On November 30, rapper Gone.Fludd announced the cancellation of two concerts, citing the pressures of "every conceivable police department", while the famous hip hop artist Allj canceled his show in the arctic city of Yakutsk after receiving threats of violence.

Other artists were also affected – the pop sensation Monetochka and the punk band Friendzona were among those who had seen their concerts banned by the authorities last month.

In the case of IC3PEAK, in addition to their detention in Siberia on 1 December, the artists have been hunted for weeks by the police and the Federal Security Service, or FSB, the main successor body of the KGB. Kreslina said that the authorities used "old, tried and tested Soviet methods" to repress the musicians accused of having overstepped.

"We do not want to stop playing," she said. "But we think the situation is getting worse."

Their video clips use occult images and "slaughterhouse", often showing them in troubling forms drinking blood and eating raw meat. They believe that their most recent, which merged gruesome images of the couple lying in coffins with the bottom of the seat of the security service of the FSB, is what has upset the authorities

Kreslina and Kosylev maintain, however, that their work is aimed more at undermining popular perceptions than at making an overtly political statement.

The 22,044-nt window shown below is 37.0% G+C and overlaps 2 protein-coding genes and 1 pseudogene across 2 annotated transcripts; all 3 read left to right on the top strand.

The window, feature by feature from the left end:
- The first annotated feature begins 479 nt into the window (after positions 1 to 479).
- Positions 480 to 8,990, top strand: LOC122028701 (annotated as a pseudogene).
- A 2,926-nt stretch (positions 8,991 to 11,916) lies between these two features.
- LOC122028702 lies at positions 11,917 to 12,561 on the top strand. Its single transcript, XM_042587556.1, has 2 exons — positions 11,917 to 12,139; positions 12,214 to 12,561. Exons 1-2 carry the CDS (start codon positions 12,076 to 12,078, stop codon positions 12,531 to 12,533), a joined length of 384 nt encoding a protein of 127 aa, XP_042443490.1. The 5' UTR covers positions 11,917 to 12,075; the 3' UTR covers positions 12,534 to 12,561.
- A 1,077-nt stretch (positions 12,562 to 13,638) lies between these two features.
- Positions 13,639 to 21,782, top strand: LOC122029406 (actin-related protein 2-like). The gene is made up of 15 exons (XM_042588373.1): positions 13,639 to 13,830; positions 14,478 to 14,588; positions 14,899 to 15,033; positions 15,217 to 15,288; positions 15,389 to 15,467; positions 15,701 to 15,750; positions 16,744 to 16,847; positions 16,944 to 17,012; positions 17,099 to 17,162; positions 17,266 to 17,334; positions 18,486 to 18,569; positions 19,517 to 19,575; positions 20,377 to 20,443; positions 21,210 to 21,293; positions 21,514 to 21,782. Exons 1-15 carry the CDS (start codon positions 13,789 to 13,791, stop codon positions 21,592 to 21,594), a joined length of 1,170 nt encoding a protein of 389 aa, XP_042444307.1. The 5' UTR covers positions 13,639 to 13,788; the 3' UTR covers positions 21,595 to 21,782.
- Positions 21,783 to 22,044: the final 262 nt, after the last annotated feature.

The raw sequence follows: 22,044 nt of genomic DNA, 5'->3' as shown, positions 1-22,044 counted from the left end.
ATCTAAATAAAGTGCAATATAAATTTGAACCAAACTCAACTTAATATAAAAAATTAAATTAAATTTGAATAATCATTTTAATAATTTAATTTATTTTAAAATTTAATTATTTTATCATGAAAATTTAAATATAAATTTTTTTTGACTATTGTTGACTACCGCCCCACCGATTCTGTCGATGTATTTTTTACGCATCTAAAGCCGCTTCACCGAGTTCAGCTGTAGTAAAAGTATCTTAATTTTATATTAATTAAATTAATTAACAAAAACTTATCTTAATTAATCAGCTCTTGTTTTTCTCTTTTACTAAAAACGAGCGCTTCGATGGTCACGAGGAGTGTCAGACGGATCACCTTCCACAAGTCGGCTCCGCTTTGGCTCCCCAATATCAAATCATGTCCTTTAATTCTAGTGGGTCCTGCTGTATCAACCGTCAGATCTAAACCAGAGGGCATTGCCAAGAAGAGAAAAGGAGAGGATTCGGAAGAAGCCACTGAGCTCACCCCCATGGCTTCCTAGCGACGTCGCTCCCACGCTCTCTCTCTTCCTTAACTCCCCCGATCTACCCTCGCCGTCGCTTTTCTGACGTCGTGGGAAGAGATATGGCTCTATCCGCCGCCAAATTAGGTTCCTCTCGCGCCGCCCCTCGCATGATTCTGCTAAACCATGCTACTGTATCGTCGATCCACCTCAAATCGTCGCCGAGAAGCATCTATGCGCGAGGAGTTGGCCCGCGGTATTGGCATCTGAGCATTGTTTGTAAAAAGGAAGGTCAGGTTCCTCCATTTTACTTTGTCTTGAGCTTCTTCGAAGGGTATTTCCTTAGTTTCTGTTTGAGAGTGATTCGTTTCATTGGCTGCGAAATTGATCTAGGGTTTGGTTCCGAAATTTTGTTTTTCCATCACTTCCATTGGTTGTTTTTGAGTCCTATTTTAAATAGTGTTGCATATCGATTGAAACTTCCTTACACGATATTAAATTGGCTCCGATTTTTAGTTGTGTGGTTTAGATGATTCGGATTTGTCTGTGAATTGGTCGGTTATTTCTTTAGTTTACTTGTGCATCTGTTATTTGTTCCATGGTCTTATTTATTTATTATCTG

"We take people out of their comfort zone because it helps them think, it opens up new feelings and emotions," Kostylev said. "If people are afraid of your art, you are probably doing the right thing."

Boris Barabanov, editorialist in the music of Russia's leading business daily Kommersant, said the feedback would only feed "harder and harder" songs and encourage greater resourcefulness to get around the restrictions.

Unlike the Soviet era, when top rock leaders had forced Soviet rock stars to go underground, "all musicians are equal before the main content distribution channel – the Internet," Barabanov said.

"All that is prohibited encourages the imagination," he said, adding that the groups would begin to change their names and hold secret concerts to escape the police.

Less than an hour after they were released in Novosibirsk, Kreslina and Kostylev performed in front of a crowd of 300 people in an abandoned loft on the outskirts of the city.

As a result of so many obstacles, they now know how to organize secret safeguarding concerts. The details are sent on an encrypted email application and users bring their own lighting and sound systems.

"People go crazy, it's a big adventure for them, people like what's forbidden," Kreslina said.

"It's a great way to say thank you to the government," added Kostylev.

It is unclear whether the recent crackdown was directed by federal authorities or under the impulse of overzealous local officials.